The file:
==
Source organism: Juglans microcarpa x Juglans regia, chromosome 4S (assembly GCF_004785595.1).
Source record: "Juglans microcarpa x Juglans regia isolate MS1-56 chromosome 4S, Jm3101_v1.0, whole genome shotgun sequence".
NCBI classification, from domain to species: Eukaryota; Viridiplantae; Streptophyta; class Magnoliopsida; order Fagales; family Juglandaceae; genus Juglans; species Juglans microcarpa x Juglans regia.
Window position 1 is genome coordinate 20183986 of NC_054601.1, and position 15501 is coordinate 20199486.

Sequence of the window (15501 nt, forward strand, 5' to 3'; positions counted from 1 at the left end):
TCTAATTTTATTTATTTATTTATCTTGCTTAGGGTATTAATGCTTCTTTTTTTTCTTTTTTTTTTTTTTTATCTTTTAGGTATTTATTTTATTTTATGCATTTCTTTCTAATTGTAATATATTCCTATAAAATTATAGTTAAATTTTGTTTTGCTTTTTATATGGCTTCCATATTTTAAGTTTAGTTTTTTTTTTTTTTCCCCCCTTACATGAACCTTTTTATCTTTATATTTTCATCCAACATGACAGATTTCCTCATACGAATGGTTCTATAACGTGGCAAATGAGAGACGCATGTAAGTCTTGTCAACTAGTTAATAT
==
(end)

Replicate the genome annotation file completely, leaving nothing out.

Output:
Source organism: Juglans microcarpa x Juglans regia, chromosome 4S (assembly GCF_004785595.1).
Source record: "Juglans microcarpa x Juglans regia isolate MS1-56 chromosome 4S, Jm3101_v1.0, whole genome shotgun sequence".
NCBI classification, from domain to species: Eukaryota; Viridiplantae; Streptophyta; class Magnoliopsida; order Fagales; family Juglandaceae; genus Juglans; species Juglans microcarpa x Juglans regia.
Window position 1 is genome coordinate 20183986 of NC_054601.1, and position 15501 is coordinate 20199486.

Sequence of the window (15501 nt, forward strand, 5' to 3'; positions counted from 1 at the left end):
TCTAATTTTATTTATTTATTTATCTTGCTTAGGGTATTAATGCTTCTTTTTTTTCTTTTTTTTTTTTTTTATCTTTTAGGTATTTATTTTATTTTATGCATTTCTTTCTAATTGTAATATATTCCTATAAAATTATAGTTAAATTTTGTTTTGCTTTTTATATGGCTTCCATATTTTAAGTTTAGTTTTTTTTTTTTTTCCCCCCTTACATGAACCTTTTTATCTTTATATTTTCATCCAACATGACAGATTTCCTCATACGAATGGTTCTATAACGTGGCAAATGAGAGACGCATGTAAGTCTTGTCAACTAGTTAATAT